Category Archives: Medical ID Fraud

10 States Going After Anthem After Data Breach

Reuters is reporting that 10 states, led by Connecticut, have sent a letter to Anthem complaining that the company is moving too slowly in notifying consumers of the data breach that affected up to 80 million customers and employees (see article).  The states are assuming that Anthem know precisely who’s data was taken and they may not know that yet.

I hadn’t really thought about it, but this breach is really quite different than having your credit card stolen in the Target breach.

In the Target case, under federal law, your maximum liability for fraudulent charges is $50 and many credit cards waive even that.

It is a bit of a pain, you call the credit card company, maybe you sign a form, they close the card, issue you a new one, remove the charge and you are done.

One advantage of using credit cards over debit cards if you can is that in the case of a credit card, you are arguing over a bill.  In the case of a debit card, the money is no longer in your bank account.

However, in the case of Anthem, you may have a right to sue Anthem if that data is used to say open a fake account in your name, but you would have to prove that you were damaged and prove that it was Anthem’s fault.  Even if you are successful, it could take years to go through the courts.

The states are saying that Anthem must commit to reimbursing people for any losses associated with the breach between the time of the breach and the time that the company provides access to credit monitoring services.

Ignoring that those services are far from bullet proof and ignoring the fact that there is a delay between when they make that service available to you and when you actually sign up for it and it becomes active, the states are not saying that Anthem should assume responsibility for what happens to you after you sign up for credit monitoring services.

And, as I said before, since the effects of this kind of fraud can last for years, unlike credit card fraud which can be shut off by issuing a new card, people will be dealing with this for years.

And, apparently, legally, Anthem may have to pay a fine, but if you are damaged, you are going to have to sue them to try and be made whole.

That means, if you are a current or former Anthem customer or employee,  that you should be checking your credit report frequently for any bogus accounts that might be set up

Mitch

 

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Why Medical Identity Theft Is Such A Big Deal

The insurance trade rag Property And Casualty 360 wrote about medical identity theft and the impact is staggering.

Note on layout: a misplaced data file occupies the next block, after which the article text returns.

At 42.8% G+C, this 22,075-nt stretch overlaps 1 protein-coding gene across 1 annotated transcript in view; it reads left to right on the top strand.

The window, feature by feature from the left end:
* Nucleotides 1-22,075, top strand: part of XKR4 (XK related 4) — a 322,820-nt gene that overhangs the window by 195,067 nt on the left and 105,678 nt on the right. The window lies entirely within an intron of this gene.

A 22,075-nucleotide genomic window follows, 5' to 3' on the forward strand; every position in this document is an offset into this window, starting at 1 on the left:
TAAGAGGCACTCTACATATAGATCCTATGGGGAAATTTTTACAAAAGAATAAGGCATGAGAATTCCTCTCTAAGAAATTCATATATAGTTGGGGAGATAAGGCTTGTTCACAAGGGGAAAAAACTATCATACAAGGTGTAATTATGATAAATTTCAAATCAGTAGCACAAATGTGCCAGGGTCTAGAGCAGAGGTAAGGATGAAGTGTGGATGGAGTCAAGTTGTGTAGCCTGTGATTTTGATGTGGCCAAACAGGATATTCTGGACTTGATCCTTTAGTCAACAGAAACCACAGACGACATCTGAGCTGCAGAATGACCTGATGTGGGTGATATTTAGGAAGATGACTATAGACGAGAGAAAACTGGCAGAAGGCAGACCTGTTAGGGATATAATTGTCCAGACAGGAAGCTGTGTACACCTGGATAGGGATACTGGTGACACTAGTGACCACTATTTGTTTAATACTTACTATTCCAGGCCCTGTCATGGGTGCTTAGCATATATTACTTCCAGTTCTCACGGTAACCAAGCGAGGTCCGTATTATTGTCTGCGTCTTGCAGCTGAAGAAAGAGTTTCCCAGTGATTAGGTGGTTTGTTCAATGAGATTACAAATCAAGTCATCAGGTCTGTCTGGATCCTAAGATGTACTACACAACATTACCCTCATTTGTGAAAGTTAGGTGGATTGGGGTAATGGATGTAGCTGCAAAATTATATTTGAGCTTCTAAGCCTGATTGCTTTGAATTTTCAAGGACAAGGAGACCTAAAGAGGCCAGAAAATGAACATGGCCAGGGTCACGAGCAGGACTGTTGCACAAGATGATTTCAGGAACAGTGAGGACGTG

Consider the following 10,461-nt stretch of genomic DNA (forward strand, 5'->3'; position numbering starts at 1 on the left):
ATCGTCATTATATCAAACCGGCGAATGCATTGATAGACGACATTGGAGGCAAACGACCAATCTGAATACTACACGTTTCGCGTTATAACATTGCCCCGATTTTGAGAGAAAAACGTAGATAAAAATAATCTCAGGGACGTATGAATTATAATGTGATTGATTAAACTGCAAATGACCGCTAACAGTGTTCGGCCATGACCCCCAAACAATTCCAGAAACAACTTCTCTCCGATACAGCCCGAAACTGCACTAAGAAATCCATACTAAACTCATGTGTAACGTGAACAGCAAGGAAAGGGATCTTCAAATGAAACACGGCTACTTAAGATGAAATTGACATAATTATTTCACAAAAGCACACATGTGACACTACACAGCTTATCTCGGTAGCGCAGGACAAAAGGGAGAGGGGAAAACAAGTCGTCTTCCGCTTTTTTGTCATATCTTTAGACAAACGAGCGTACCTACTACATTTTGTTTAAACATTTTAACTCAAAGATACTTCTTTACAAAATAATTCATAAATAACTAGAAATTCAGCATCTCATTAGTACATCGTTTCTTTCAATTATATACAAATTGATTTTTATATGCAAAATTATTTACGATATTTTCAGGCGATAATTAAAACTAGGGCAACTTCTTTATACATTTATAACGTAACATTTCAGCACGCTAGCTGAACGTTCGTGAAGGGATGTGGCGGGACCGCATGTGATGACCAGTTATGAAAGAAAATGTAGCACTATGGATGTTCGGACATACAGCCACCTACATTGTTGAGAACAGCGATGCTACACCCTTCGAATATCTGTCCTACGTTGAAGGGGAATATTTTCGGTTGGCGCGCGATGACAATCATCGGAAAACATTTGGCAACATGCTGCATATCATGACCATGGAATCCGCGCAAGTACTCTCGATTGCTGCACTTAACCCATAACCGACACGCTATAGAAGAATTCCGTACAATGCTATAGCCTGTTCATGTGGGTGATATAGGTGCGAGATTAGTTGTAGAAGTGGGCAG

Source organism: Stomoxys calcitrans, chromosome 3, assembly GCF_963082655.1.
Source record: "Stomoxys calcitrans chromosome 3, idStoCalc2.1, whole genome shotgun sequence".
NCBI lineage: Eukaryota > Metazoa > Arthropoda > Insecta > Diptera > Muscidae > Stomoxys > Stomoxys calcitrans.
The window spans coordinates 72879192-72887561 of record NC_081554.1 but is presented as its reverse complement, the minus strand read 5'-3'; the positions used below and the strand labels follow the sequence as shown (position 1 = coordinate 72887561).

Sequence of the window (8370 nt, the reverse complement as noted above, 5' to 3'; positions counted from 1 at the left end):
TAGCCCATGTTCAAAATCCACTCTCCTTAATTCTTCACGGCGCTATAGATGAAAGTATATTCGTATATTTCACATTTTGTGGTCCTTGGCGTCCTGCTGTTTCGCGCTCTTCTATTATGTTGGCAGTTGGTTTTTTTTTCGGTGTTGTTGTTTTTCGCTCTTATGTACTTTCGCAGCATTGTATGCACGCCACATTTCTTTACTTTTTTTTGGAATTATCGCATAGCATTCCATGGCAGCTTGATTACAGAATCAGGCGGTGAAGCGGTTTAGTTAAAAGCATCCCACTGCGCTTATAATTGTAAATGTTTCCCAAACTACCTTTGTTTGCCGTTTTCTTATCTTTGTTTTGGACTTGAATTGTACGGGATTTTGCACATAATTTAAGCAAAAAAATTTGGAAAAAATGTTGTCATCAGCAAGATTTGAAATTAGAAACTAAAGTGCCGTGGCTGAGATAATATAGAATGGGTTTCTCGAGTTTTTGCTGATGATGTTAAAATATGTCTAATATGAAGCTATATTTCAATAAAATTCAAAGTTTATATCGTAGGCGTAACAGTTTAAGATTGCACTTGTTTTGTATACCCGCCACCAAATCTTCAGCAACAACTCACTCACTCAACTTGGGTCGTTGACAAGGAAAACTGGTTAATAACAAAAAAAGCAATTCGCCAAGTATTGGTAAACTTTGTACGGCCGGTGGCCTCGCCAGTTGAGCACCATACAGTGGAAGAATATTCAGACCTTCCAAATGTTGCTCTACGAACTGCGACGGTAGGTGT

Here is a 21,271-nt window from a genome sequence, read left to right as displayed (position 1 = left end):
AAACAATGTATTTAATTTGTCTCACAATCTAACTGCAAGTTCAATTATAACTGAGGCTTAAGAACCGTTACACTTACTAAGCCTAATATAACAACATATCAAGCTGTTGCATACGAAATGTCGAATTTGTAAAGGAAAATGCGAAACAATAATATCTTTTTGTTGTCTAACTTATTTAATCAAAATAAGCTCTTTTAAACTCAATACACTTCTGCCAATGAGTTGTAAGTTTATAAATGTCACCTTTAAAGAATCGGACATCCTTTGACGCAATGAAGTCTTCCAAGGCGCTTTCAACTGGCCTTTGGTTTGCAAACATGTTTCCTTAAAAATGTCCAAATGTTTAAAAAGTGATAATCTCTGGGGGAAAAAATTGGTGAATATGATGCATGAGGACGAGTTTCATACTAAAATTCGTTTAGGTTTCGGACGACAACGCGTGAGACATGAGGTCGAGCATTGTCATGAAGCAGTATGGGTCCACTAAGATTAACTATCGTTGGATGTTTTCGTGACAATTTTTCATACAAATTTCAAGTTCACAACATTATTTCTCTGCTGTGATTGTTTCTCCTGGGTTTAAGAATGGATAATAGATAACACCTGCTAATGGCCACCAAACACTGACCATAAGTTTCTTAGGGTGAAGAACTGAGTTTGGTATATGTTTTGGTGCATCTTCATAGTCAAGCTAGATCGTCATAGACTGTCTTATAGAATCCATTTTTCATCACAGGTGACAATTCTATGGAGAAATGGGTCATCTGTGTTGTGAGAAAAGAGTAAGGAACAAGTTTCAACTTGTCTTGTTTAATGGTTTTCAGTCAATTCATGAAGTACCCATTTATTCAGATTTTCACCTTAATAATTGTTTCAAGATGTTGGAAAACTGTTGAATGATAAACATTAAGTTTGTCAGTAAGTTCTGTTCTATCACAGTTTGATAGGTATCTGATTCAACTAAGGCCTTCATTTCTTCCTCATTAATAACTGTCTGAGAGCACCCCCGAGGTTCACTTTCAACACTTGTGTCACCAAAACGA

First just one example breach – A physician office’s server, which contained unencrypted information on 2,500 patients, was hacked and encrypted. The hackers demanded $50,000 to unencrypt the information and return control of the server.

That obviously, is pretty traumatic to the physician’s group, but why is medical ID theft important to you.  Here are a couple of reasons the article pointed out:

  • your credit rating can be damaged
  • Your health insurance policy could be cancelled
  • Your health insurance premiums could go up
  • Your health could be at risk

According to PhishLabs, a cybercrime protection services vendor, medical ID information is worth 10 to 20 times what credit card information is worth.

Why is that?  The answer is simple.  If your credit card is stolen, you get a new one and they shut off the old one.

How do you shut off your medical ID information and get new information?  Like a new social security number?  You don’t!  Which means the life expectancy of the stolen information is very long.  You could perpetrate ongoing crimes for years.

And, unlike credit card fraud where you are likely to review your bank or credit card statement when it comes in the mail, that is much less likely for medical ID fraud.  And the fraudsters could hide in the weeds for a year and then pop up, go into hiding again and rinse and repeat.

One question many people ask is where is the value in medical ID fraud.  One value is bogus insurance claims which translates to dollars.  An example might be that the bad guys say you now have diabetes.  Then they submit claims for all kinds of care.  Care you never knew about or got, but your insurance company will pay for.  Done cleverly, it would not throw up any flags.

But now, according to your insurance company, you now have diabetes and your electronic medical record says so (so it MUST be right).  If Congress repeals Obamacare next year like they have tried to do 40+ times so far, your insurance gets cancelled or your premiums go up.  Now you have to PROVE you don’t have diabetes.  And with all the interchange of electronic medical records, you are playing the whack-a-mole game.  You get your diabetes removed from one database but now provider A (where it still says your are a diabetic) sends an update to Insurance Company B (where you are not) and bam!, you are a diabetic again.

Worse yet, you have no way of knowing every place where your medical information lives (unlike credit, where if you correct the 3 main credit databases, you are pretty well covered).  Under federal law, the 3 credit reporting companies have to talk to each other if you even whisper fraud.  Not true for insurance and provider databases.  No particular laws cover this and that is not likely to happen any time soon.

For the consumer who gets sucked into this, it is a real mess.  How do you clean up a mess that you can’t even see (tell me every place your medical info lives – I dare you).

 

Mitch

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